The Finnhorse is the national horse of Finland, its native country. Known and prized for its incredible versatility and adaptability, these animals are still used in many parts of the country. This is the only breed that developed fully in Finland and is a unique combination of both cold and warmblood genetics. Finnhorses are suitable for both riding purposes and pulling vehicles in horse races, and also as a workhorse.
|Other Names||Finnish Horse, Suokki|
|Behavioral Characteristics||Noble, lively, willing, adaptable, docile|
|Physical Traits||Generally solid build; dry and strongly-muscled, with good hooves and strong bone, but physique varies considerably because of their different body types|
|Coat Colors||Chestnut (most common), chestnut with flaxen dilution, grey, bay, black, roan, palomino, silver dapple, skewbald pinto;
often have white markings on head and legs
|Height/Size||15 – 17 hands (adult)|
|Weight||Varies between types|
|Common Uses||General riding, dressage, transportation, mounted-athletics, jumping, work activities|
|Health Problems||adaptable, robust and healthy|
|Type||Riding Horse, Sports Horse, Show Horse, Work Horse|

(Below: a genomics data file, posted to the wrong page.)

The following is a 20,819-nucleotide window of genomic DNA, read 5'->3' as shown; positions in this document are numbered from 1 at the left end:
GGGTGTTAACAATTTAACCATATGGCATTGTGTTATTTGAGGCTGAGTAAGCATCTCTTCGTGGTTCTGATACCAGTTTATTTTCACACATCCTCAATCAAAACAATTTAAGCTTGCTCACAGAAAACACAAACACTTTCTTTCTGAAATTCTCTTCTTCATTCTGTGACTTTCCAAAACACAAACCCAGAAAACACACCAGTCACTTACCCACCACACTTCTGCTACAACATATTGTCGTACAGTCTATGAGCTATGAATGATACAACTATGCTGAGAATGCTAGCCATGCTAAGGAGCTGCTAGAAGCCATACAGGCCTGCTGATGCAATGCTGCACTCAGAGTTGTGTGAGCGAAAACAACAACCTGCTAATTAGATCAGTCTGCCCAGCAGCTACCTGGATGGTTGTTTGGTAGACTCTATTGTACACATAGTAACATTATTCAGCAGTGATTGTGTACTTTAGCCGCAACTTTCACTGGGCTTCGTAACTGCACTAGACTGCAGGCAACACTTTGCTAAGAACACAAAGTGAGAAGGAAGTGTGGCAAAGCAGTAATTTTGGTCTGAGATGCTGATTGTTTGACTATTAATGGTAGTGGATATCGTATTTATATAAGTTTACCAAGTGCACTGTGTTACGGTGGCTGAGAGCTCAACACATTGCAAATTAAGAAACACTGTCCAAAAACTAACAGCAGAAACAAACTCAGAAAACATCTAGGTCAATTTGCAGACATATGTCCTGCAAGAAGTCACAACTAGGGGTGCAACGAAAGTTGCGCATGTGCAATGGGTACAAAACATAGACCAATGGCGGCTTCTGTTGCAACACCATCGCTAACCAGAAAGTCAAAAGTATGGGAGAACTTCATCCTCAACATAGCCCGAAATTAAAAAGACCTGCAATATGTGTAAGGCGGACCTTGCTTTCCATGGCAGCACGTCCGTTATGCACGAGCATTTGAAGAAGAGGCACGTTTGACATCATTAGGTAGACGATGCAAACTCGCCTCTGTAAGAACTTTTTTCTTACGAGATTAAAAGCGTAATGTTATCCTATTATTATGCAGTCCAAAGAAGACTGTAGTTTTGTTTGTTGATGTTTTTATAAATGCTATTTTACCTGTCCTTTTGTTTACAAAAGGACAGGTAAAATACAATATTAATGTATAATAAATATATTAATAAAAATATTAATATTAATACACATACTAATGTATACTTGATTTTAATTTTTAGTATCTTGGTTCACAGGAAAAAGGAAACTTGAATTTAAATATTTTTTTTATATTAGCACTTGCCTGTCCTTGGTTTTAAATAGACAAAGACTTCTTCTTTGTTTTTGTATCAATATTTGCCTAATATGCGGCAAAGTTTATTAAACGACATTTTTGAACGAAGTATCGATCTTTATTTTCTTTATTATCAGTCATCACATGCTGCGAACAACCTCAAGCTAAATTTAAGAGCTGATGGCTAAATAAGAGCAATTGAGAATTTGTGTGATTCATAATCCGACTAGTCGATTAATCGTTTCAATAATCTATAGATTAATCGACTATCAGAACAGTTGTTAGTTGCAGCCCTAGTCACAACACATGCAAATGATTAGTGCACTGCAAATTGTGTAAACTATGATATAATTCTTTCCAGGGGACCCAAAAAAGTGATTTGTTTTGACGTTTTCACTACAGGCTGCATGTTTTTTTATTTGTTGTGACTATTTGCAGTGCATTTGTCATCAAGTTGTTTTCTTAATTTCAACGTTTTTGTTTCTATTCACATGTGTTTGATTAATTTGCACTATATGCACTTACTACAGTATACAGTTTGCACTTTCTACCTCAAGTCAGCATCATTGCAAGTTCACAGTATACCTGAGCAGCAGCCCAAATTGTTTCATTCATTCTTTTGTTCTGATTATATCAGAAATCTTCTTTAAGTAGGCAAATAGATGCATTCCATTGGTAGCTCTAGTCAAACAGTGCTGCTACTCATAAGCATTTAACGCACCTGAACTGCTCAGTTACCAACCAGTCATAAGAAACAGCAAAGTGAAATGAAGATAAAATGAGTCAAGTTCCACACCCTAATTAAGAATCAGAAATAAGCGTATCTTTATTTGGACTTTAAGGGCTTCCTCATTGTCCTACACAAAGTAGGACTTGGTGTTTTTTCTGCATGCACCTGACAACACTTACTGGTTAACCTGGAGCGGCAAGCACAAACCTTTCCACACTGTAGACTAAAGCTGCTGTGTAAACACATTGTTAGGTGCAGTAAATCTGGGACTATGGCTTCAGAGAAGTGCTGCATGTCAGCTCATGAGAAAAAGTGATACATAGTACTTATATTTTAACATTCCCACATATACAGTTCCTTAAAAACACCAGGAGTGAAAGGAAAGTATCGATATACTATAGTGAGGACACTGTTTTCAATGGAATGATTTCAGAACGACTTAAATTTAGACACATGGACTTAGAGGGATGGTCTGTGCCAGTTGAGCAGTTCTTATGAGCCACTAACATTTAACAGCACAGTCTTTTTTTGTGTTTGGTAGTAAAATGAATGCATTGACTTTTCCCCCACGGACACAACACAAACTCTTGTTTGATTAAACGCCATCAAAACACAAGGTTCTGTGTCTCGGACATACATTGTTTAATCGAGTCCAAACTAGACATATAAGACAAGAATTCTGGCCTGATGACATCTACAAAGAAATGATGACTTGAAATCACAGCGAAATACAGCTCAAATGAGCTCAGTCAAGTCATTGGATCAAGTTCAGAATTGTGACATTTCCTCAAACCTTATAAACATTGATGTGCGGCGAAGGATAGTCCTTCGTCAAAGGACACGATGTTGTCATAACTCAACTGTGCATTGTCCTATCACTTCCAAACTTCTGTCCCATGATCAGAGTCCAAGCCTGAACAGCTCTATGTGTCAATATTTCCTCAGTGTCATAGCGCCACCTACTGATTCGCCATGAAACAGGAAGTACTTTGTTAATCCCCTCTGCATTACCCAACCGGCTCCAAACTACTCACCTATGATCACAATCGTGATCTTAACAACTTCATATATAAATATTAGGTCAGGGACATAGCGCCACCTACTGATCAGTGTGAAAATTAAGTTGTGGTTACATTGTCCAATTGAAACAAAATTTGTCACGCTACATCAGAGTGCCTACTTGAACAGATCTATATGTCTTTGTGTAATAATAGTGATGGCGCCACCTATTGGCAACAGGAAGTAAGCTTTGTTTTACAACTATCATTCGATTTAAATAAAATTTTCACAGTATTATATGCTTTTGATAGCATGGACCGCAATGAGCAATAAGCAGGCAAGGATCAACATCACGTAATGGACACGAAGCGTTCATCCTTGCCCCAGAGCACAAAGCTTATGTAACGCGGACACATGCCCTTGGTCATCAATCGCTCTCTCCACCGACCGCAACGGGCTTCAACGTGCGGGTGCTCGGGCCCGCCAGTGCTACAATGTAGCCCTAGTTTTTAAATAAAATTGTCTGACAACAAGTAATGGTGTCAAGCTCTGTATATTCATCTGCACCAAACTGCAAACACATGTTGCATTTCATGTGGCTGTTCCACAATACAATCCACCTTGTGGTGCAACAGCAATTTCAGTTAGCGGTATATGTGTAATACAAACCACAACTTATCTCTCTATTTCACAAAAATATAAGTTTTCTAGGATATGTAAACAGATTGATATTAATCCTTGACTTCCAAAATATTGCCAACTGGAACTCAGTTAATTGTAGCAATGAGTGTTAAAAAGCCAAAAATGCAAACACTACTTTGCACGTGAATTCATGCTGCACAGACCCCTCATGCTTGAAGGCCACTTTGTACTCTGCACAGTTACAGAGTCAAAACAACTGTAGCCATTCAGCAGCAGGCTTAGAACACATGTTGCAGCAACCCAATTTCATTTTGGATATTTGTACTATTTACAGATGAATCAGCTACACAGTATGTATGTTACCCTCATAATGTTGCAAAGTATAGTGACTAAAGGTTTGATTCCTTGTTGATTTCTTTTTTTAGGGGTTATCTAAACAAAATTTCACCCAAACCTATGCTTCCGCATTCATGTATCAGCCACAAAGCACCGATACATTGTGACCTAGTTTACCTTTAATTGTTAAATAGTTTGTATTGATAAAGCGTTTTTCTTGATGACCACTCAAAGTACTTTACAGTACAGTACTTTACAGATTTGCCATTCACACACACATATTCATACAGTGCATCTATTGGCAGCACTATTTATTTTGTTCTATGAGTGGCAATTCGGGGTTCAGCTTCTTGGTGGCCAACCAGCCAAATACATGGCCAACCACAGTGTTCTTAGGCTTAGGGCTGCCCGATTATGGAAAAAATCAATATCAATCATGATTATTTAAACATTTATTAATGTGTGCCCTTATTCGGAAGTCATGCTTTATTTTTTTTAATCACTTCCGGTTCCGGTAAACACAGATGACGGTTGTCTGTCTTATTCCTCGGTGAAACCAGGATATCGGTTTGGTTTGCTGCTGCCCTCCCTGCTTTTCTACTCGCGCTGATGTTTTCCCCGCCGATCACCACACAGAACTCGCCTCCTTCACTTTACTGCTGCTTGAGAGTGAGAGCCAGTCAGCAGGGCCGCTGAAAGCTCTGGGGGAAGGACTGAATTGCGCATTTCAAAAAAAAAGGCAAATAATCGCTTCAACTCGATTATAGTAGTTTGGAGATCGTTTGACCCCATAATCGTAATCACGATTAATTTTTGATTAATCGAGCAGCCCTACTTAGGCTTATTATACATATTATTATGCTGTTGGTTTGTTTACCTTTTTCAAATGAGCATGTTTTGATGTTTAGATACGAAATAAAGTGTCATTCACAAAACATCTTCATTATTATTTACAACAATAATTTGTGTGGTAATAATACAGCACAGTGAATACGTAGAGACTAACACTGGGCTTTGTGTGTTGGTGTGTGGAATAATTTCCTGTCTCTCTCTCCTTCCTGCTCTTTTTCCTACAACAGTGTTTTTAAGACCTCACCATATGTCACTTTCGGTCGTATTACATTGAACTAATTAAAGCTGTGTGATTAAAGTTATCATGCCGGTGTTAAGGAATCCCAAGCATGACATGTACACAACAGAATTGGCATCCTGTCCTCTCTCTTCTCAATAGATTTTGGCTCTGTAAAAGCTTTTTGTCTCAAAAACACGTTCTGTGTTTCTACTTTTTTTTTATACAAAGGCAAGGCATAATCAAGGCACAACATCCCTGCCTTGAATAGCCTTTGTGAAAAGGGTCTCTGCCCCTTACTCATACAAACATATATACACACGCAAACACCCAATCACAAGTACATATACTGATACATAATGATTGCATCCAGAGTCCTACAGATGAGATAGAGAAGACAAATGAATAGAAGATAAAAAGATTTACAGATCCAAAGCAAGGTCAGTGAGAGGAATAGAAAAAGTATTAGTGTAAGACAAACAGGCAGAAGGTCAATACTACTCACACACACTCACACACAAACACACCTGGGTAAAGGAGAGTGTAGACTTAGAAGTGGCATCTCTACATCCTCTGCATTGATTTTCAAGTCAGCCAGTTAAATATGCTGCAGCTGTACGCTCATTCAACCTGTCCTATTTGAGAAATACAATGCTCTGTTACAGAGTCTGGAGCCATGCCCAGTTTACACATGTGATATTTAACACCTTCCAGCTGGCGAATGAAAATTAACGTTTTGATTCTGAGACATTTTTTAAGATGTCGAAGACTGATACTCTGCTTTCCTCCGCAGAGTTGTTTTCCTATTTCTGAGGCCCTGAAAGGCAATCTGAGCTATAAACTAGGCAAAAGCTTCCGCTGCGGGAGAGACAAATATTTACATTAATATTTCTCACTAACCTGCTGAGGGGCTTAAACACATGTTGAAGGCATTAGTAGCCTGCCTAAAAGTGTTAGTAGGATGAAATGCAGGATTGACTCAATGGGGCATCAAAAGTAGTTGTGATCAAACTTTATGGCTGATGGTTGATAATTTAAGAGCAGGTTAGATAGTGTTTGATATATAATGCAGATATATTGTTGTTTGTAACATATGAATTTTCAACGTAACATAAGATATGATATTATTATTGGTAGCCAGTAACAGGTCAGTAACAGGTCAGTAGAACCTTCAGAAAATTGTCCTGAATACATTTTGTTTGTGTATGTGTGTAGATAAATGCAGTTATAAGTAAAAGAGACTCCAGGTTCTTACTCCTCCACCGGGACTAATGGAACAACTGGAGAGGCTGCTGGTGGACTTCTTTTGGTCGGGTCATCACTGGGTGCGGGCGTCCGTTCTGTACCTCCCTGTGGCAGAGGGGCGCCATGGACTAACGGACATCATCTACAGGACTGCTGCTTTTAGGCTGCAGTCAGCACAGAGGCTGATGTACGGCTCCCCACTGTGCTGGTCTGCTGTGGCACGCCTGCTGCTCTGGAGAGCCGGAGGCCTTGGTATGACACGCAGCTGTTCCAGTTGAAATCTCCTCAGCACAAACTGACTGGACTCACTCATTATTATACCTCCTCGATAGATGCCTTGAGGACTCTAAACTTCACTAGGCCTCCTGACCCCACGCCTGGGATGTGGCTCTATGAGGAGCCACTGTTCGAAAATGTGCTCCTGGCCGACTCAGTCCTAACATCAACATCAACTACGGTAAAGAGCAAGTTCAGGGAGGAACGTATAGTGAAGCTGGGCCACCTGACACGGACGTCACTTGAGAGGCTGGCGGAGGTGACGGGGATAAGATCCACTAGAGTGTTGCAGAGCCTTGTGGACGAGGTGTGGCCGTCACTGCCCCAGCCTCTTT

|Popular Traits||Multi-talented, easy trainability, durable|
|Feeding/Diet||A normal diet including hay, grass, grains, etc.|
|Country of Origin||Finland|
The Finnish horses were originally bred to meet the different needs of the local people. The Finnhorses descended from the Northern European domestic horses. These European horses are warmblood animals, and in turn, have the influence of other heavier draft breeds. Resultantly, the Finnhorse emerged as the jack of all trades, equally good in trotting races as well as in farm work.
However, the initiative was taken to keep the lineage of both the heavier and the lighter specimens separate. This was done with a view to engaging the larger animals for agriculture, forestry and other draft works that require physical strength. The lighter ones were also selectively bred since they were more suitable for trotting, harness racing, and riding purposes since they are capable of moving smoothly, thus assuring a smooth riding experience. Accordingly, in 1924, breeding was divided into two branches.
In around 1950, the population of this breed started to decrease at a considerable rate since the demand for these horses began to fall with the beginning of industrialization, and the introduction of motor vehicles and the mechanization of agriculture.
In 1907, the first stud book of the breed was created. At present, it has four sections, dividing the Finnhorses into four types depending on their body size and kind of work – viz. the Trotter type, the Draught type, the Riding type, and the Pony type.
In 2007, the Finnhorse was officially declared as the national horse breed of Finland. During this time, the total number of Finnish horses in Finland was 19,500.